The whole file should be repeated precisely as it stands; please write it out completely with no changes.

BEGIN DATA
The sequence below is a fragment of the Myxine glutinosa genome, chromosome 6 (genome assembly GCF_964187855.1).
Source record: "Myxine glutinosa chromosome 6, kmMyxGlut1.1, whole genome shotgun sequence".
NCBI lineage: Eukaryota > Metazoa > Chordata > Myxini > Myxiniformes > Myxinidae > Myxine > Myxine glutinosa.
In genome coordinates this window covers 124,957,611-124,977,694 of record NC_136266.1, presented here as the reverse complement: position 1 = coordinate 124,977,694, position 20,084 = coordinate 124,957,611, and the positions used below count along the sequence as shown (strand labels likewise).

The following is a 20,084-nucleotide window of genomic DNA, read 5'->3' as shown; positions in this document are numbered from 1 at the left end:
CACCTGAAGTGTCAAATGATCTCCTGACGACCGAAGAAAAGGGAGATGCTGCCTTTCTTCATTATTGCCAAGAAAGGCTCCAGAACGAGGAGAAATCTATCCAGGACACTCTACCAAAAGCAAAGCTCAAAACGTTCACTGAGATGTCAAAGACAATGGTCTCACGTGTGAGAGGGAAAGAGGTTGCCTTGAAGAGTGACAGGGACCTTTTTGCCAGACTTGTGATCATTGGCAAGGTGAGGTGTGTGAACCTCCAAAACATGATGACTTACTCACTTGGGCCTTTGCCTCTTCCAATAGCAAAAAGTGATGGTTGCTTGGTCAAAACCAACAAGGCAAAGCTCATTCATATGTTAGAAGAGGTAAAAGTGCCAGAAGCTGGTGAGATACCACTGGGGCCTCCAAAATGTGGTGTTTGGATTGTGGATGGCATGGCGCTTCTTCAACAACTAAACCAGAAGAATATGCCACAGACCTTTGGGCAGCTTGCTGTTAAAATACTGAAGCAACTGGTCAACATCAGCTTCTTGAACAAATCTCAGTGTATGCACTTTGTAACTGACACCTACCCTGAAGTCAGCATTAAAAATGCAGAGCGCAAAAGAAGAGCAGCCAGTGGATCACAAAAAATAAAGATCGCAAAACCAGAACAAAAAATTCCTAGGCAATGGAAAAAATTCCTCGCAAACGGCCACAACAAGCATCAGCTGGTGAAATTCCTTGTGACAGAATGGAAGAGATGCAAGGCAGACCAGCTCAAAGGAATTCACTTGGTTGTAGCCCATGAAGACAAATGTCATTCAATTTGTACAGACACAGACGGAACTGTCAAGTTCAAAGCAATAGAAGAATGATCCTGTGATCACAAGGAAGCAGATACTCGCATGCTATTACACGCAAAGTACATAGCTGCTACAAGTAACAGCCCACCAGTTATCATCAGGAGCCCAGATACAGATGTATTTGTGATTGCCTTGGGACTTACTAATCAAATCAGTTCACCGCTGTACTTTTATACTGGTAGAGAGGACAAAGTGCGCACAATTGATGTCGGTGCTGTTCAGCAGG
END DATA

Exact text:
The sequence below is a fragment of the Myxine glutinosa genome, chromosome 6 (genome assembly GCF_964187855.1).
Source record: "Myxine glutinosa chromosome 6, kmMyxGlut1.1, whole genome shotgun sequence".
NCBI lineage: Eukaryota > Metazoa > Chordata > Myxini > Myxiniformes > Myxinidae > Myxine > Myxine glutinosa.
In genome coordinates this window covers 124,957,611-124,977,694 of record NC_136266.1, presented here as the reverse complement: position 1 = coordinate 124,977,694, position 20,084 = coordinate 124,957,611, and the positions used below count along the sequence as shown (strand labels likewise).

The following is a 20,084-nucleotide window of genomic DNA, read 5'->3' as shown; positions in this document are numbered from 1 at the left end:
CACCTGAAGTGTCAAATGATCTCCTGACGACCGAAGAAAAGGGAGATGCTGCCTTTCTTCATTATTGCCAAGAAAGGCTCCAGAACGAGGAGAAATCTATCCAGGACACTCTACCAAAAGCAAAGCTCAAAACGTTCACTGAGATGTCAAAGACAATGGTCTCACGTGTGAGAGGGAAAGAGGTTGCCTTGAAGAGTGACAGGGACCTTTTTGCCAGACTTGTGATCATTGGCAAGGTGAGGTGTGTGAACCTCCAAAACATGATGACTTACTCACTTGGGCCTTTGCCTCTTCCAATAGCAAAAAGTGATGGTTGCTTGGTCAAAACCAACAAGGCAAAGCTCATTCATATGTTAGAAGAGGTAAAAGTGCCAGAAGCTGGTGAGATACCACTGGGGCCTCCAAAATGTGGTGTTTGGATTGTGGATGGCATGGCGCTTCTTCAACAACTAAACCAGAAGAATATGCCACAGACCTTTGGGCAGCTTGCTGTTAAAATACTGAAGCAACTGGTCAACATCAGCTTCTTGAACAAATCTCAGTGTATGCACTTTGTAACTGACACCTACCCTGAAGTCAGCATTAAAAATGCAGAGCGCAAAAGAAGAGCAGCCAGTGGATCACAAAAAATAAAGATCGCAAAACCAGAACAAAAAATTCCTAGGCAATGGAAAAAATTCCTCGCAAACGGCCACAACAAGCATCAGCTGGTGAAATTCCTTGTGACAGAATGGAAGAGATGCAAGGCAGACCAGCTCAAAGGAATTCACTTGGTTGTAGCCCATGAAGACAAATGTCATTCAATTTGTACAGACACAGACGGAACTGTCAAGTTCAAAGCAATAGAAGAATGATCCTGTGATCACAAGGAAGCAGATACTCGCATGCTATTACACGCAAAGTACATAGCTGCTACAAGTAACAGCCCACCAGTTATCATCAGGAGCCCAGATACAGATGTATTTGTGATTGCCTTGGGACTTACTAATCAAATCAGTTCACCGCTGTACTTTTATACTGGTAGAGAGGACAAAGTGCGCACAATTGATGTCGGTGCTGTTCAGCAGG